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Security Firm Exposes 3 Telegram Channels Promoting Crypto Scams

2 mins
Updated by Ali Martinez
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In Brief

  • CertiK, a Web3 security firm, exposes a scam operation across three Telegram channels, causing financial losses and damaging trust in crypto assets.
  • The scam channels, AltLex, DON CRYPTON, and SZ Trades, use paid actors and fake tokens to defraud investors, siphoning around $3.2 million so far.
  • CertiK’s investigation provides insights into the scammers' operations, suggesting a UK connection and highlighting the risks of investing in crypto assets.
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Web3 security firm CertiK has unveiled a sophisticated scam operation across multiple Telegram channels, causing substantial financial losses and undermining trust in crypto assets.

Telegram is one of the most popular messaging platforms among crypto enthusiasts. Hence, scammers hire actors to endorse fake tokens through Telegram channels.

How Bad Actors Use Telegram Channels for Crypto Scams

CertiK, a prominent blockchain security firm, has been closely monitoring the activities of a serial scammer orchestrating honeypot schemes via at least three Telegram channels:

  1. AltLex
  3. SZ Trades – 加密貨幣

These channels, employing paid actors, initially offer legitimate trading advice before cunningly steering viewers towards investing in fraudulent tokens. This sinister operation has already siphoned approximately $3.2 million from unsuspecting victims.

The channels AltLex and DON CRYPTON, use a series of interconnected tactics to promote crypto scam tokens. AltLex became known for pushing fake Linea, Paxos, and Circle tokens. They used a trader guise named Alexander for credibility. DON CRYPTON, linked to AltLex via a telegra[.]ph post, uses a casting website actor for endorsements.

These channels start by posting real content to build trust. They then use this trust to push new, fake tokens. They often show fake proof of legitimacy and profit potential. Such tactics cause financial harm and erode the very foundation of trust the crypto market relies on.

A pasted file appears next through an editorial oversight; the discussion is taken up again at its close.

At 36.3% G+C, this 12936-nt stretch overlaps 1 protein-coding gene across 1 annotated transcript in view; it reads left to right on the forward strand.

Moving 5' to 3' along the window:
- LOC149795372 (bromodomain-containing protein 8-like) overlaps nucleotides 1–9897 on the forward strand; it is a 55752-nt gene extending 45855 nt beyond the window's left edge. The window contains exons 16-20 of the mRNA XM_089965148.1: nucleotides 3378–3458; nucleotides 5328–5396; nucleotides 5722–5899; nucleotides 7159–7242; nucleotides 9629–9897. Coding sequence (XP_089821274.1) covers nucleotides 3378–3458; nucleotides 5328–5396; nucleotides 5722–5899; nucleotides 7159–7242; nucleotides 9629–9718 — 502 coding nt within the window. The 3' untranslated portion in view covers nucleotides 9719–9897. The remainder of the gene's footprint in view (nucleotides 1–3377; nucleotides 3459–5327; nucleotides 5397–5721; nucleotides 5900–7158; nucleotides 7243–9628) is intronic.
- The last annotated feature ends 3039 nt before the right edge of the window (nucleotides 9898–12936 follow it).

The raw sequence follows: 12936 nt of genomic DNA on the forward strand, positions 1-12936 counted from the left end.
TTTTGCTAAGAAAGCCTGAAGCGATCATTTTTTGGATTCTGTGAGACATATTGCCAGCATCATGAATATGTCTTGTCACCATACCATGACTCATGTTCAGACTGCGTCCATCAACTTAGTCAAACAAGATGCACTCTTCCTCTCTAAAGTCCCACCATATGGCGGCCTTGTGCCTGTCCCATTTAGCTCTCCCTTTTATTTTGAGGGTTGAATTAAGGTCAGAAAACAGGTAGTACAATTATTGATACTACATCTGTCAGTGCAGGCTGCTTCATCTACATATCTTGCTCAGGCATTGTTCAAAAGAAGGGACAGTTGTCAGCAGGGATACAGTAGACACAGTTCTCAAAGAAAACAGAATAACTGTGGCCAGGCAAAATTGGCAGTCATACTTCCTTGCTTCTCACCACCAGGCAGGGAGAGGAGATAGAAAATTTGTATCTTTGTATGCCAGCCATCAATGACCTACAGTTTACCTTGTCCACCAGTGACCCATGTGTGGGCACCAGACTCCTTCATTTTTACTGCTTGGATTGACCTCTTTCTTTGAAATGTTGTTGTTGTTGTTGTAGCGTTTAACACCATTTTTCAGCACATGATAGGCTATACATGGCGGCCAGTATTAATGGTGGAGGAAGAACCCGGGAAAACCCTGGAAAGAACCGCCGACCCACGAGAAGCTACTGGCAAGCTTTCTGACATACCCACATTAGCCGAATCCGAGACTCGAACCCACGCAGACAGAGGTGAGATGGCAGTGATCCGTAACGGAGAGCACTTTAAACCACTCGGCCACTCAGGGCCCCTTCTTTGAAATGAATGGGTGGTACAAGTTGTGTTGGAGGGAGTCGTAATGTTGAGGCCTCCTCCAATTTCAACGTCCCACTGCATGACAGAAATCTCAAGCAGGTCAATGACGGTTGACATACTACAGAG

Read more: Crypto Telegram Groups To Join in 2024

Scam tokens pair with Wrapped Ethereum (WETH) and use an unverified signature function. This manipulates price dynamics, making the tokens seem valuable. Then, the scammers drain the liquidity pool, leaving investors with worthless tokens they cannot sell.

CertiK’s investigation has also shed light on the wallets associated with these scams, offering insights into the scammers’ operations and potentially their locations. While the exact identity and whereabouts of the scammer remain elusive, clues suggest a connection to the UK, adding another layer of complexity to the operation.

“In line with the UK’s Financial Conduct Authority (FCA) marketing regulations, organizations offering crypto services must include disclaimers about investment risks. These disclaimers are only present for individuals in the UK (or those using a UK VPN server),” CertiK explained.

This expose highlights the risks associated with investing in crypto assets, particularly for newcomers whose allure of quick profits may draw in. It underscores the importance of due diligence and the need for investors to be skeptical of too-good-to-be-true offers.

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Harsh Notariya
Harsh Notariya is a journalist at BeInCrypto, who writes about various topics, including decentralized physical infrastructure networks (DePIN), tokenization, crypto airdrops, decentralized finance (DeFi), meme coins, and altcoins. Before joining BeInCrypto, he was a community consultant at Totality Corp, specializing in the metaverse and non-fungible tokens (NFTs). Additionally, Harsh was a blockchain content writer and researcher at Financial Funda, where he created educational reports on...